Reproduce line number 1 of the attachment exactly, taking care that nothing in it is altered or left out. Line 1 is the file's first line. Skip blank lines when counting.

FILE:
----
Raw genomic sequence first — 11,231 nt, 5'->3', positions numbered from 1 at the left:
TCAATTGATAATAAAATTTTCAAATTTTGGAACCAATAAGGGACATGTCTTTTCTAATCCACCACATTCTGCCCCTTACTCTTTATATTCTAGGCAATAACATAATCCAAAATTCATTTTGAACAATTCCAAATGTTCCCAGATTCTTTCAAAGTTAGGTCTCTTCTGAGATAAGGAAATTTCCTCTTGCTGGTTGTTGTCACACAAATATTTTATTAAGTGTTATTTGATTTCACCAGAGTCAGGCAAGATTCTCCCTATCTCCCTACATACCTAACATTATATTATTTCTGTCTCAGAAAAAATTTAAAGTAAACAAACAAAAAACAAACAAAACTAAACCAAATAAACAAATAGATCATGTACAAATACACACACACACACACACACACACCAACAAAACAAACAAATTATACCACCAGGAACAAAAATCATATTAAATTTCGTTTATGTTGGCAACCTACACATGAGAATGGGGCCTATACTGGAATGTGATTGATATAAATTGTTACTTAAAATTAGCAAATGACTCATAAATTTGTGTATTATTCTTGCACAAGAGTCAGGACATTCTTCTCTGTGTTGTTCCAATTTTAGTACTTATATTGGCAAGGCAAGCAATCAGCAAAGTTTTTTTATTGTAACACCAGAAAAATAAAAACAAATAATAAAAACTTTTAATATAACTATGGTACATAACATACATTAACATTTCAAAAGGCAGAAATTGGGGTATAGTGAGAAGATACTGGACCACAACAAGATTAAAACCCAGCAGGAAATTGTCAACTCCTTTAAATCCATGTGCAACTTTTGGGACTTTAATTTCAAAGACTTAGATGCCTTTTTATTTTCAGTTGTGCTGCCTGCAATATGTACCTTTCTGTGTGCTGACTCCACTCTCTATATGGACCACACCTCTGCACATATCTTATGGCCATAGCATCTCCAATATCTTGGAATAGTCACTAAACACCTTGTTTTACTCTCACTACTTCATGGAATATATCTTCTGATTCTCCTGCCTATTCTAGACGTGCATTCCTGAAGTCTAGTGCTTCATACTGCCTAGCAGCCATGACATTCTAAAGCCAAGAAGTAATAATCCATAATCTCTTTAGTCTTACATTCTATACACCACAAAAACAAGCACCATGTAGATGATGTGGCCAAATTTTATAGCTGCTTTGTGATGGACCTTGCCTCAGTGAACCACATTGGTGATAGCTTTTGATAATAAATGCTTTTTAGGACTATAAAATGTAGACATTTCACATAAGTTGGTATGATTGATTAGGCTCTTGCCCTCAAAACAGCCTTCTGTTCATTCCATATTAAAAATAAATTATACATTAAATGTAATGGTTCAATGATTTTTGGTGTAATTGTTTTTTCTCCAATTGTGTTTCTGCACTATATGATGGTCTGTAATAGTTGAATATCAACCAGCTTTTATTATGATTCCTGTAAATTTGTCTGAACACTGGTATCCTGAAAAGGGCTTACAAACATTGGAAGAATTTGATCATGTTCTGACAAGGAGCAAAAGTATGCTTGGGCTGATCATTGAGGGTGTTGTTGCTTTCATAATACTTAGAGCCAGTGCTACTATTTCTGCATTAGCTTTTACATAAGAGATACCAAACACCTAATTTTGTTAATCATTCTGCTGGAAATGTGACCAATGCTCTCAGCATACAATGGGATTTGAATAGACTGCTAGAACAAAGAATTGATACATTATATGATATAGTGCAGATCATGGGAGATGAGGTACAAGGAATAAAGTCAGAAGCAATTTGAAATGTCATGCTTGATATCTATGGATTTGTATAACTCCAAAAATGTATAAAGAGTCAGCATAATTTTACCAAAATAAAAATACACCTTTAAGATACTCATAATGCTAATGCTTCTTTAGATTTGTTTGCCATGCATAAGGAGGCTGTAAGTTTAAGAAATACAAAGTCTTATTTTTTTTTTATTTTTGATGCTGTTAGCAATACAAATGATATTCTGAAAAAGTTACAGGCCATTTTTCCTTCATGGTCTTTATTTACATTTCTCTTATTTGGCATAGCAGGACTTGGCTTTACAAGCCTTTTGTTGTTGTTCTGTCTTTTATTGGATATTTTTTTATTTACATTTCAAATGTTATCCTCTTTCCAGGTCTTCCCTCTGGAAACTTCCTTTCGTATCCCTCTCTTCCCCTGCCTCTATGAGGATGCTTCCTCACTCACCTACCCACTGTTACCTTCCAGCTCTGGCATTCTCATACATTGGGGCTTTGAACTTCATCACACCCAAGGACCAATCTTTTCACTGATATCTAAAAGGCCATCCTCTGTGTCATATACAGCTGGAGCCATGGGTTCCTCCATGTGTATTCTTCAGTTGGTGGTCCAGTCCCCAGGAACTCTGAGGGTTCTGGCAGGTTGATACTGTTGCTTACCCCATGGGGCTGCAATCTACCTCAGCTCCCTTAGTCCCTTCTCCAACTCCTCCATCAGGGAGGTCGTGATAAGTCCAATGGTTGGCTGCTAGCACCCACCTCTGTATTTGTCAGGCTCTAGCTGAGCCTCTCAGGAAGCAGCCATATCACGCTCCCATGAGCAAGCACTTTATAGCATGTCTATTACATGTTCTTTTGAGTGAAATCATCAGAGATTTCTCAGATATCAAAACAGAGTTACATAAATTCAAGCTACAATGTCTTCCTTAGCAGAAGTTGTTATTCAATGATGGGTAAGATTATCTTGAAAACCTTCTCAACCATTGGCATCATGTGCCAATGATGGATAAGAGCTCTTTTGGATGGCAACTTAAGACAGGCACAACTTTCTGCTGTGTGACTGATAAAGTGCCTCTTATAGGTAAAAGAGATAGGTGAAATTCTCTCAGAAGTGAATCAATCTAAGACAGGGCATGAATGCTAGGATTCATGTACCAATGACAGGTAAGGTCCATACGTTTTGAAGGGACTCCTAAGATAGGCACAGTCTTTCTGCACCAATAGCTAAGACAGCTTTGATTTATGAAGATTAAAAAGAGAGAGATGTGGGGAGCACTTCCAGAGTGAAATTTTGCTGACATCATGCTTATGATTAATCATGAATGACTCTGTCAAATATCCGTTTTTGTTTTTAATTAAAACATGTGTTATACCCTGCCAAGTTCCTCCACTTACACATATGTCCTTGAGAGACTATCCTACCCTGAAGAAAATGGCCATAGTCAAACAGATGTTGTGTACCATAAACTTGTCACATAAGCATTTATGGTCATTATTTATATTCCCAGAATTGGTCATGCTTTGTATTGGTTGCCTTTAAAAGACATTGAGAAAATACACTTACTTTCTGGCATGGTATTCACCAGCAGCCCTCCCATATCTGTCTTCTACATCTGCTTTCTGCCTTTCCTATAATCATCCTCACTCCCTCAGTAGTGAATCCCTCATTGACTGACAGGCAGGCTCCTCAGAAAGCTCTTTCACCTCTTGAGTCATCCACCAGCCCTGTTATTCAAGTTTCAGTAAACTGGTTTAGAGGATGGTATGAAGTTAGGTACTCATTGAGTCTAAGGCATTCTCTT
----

Raw genomic sequence first — 11,231 nt, 5'->3', positions numbered from 1 at the left: